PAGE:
[BioC] Understanding limma, fdr and topTable
jmacdon at med.umich.edu
Wed Jul 9 08:17:27 CEST 2008
aaron.j.mackey at gsk.com wrote:
>> I would add that removing those genes that are unchanged in any sample
>> will also help reduce the multiplicity problem. Regardless of the
>> expression level, those genes that never change expression are
>> uninteresting by default, so e.g., if beta-actin is highly expressed at
>> the same level in all samples we don't really care to test for
>> differential expression for that gene since it apparently is not
>> differentially expressed.
> This doesn't make sense. How can I choose to filter out "unchanged"
> probesets without fitting a model of some sort, and making a probabilistic
> decision for each probeset about whether it is "unchanged" or not. Every
> probeset (save those below the detection limit) will exhibit variance
> (though the variance may be below the precision of the instrument to
> measure), right? You're not suggesting that there are some probesets with
> zero variance?
I don't really understand your point here. First, I never suggested
fitting a model of any kind to select unchanged probesets, unless
computing the variance is some kind of newfangled model fitting that I
In addition, are you really claiming that a probeset that is 'below the
detection limit' (whatever that means) will _not_ have any variance? I
would say that doesn't make any sense. All expression values will
exhibit some level of variance regardless of whether you might think
they are 'below the detection limit'.
> It seems to me that this approach leads to a false/erroneous reduction in
> the multiplicity problem, as you've just moved the hypothesis testing into
> a separate "phase" of the analysis. And it also would mess up pooled
> variance estimates such as those used in eBayes-based methods (e.g.
So yes, if I had actually advocated fitting a model you would be
correct. However, simply deciding to exclude probesets that have a low
variance will not affect the hypothesis testing. Although it could have
an effect on the computation of the pooled variance estimates if you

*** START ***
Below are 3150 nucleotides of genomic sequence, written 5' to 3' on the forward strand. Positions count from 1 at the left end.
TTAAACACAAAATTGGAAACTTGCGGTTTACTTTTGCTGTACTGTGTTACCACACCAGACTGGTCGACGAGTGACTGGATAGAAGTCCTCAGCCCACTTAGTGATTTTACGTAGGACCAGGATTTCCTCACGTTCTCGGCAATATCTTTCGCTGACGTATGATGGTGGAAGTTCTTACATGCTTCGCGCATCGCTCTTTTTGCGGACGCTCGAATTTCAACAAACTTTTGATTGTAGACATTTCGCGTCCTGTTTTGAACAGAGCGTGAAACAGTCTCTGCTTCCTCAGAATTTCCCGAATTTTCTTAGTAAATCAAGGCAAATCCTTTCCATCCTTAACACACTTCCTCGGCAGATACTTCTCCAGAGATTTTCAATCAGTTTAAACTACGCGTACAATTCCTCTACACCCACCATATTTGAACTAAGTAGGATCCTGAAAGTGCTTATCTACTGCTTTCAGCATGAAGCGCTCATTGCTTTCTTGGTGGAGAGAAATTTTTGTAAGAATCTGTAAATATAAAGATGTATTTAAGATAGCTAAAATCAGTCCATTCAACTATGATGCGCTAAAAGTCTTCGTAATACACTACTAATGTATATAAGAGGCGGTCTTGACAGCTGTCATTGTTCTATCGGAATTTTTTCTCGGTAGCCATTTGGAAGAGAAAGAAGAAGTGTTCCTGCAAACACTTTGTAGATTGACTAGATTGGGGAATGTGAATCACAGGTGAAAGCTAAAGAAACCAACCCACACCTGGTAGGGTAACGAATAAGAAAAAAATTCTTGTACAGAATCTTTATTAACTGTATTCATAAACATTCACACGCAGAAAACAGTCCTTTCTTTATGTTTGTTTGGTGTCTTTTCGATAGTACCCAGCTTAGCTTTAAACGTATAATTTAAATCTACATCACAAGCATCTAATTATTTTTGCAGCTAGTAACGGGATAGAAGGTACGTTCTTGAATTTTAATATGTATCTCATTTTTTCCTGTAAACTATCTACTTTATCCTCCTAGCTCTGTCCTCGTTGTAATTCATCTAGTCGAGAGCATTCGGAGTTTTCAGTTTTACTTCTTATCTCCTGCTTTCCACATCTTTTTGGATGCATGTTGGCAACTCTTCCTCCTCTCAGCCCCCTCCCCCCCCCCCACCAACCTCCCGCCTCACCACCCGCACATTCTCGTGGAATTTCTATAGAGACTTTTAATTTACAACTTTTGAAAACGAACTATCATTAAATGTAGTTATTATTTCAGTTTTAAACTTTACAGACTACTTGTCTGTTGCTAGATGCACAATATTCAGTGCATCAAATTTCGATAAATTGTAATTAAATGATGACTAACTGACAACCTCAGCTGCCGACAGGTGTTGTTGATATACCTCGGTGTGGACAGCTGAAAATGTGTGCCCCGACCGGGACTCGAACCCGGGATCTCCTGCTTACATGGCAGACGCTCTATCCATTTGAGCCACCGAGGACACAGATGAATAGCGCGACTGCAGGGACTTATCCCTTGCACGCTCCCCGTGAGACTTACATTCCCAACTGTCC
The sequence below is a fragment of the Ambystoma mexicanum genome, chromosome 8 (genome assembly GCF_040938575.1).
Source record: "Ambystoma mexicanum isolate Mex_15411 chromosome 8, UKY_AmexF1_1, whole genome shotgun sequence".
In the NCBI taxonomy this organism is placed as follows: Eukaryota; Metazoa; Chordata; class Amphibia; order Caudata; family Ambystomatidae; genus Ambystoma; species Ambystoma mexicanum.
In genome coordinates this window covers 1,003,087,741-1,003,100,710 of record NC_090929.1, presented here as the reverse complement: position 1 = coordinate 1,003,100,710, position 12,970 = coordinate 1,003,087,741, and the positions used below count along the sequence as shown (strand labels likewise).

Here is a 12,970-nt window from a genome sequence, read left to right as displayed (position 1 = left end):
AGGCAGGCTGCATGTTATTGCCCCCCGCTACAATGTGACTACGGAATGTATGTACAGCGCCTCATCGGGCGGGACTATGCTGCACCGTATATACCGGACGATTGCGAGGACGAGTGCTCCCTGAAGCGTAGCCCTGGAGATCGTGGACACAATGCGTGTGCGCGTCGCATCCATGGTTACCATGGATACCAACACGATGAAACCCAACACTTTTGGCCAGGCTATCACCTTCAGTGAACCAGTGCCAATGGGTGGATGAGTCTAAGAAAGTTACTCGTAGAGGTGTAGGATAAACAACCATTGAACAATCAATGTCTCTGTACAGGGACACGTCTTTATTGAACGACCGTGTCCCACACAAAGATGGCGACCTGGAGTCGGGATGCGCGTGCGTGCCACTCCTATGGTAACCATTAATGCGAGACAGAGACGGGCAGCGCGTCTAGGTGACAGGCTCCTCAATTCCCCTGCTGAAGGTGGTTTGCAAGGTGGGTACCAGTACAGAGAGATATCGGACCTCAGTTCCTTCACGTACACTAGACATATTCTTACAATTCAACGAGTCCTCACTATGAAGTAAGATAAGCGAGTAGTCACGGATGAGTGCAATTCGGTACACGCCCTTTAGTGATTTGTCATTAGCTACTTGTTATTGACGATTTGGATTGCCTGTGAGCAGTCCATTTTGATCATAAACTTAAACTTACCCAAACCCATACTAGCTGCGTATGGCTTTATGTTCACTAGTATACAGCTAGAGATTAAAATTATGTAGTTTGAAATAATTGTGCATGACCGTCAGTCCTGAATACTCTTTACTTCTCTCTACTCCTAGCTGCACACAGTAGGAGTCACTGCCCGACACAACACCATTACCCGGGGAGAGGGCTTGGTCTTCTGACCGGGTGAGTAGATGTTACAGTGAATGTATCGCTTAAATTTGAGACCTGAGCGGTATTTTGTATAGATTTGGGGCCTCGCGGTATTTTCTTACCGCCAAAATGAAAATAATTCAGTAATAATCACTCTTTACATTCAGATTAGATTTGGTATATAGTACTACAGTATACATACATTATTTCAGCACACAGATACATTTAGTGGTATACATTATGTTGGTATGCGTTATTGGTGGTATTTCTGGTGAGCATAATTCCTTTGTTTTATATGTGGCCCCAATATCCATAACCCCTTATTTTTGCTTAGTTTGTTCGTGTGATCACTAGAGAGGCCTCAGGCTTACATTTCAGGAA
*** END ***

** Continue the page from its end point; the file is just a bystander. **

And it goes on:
remove too many probesets as the pooled variance might increase.
But the same can be said for any filtering method. If you remove a lot
of probesets of low intensity (say all those with an absent call) then
you very well could be removing probesets with a higher variance and
then mess up the estimate of the pooled variance as well.
As with all statistics there are tradeoffs and assumptions that are
being made regardless of what you do.
> So, while I might be willing to filter out known "dead" probesets (that I
> never see above detection threshold over many hundreds of assays), I'm in
> the camp that the statistics are corrupt if you filter without regard to
> its affect on multiplicity corrections.
I don't really know what you mean by 'detection limit'. Has someone
published something somewhere that says a probeset with an expression
value below X means the mRNA for that gene has not been detected?
I am not sure how the filtering step will affect multiplicity
corrections. If one were to use a two-stage modeling procedure that you
seem to think I am advocating then of course the p-values themselves
would be questionable as assumptions would have been violated. But I
don't know where multiplicity correction comes into the equation.
But personally I am not that much of a purist about multiplicity anyway.
I have been known to select probesets based on adjusted p-value and a
fold change criterion as well, which completely invalidates the meaning
of the adjusted p-values.
> As an aside, it should be possible to fit some of the models using
> truncated/censored distributions (wherein the statistical model gets to
> know that there were X number of probesets with values < threshold, but
> doesn't pretend that those values are real). That's an idea for the model
> developers to ponder ...
James W. MacDonald, MS
UMCCC cDNA and Affymetrix Core
University of Michigan
1500 E Medical Center Drive
Ann Arbor MI 48109
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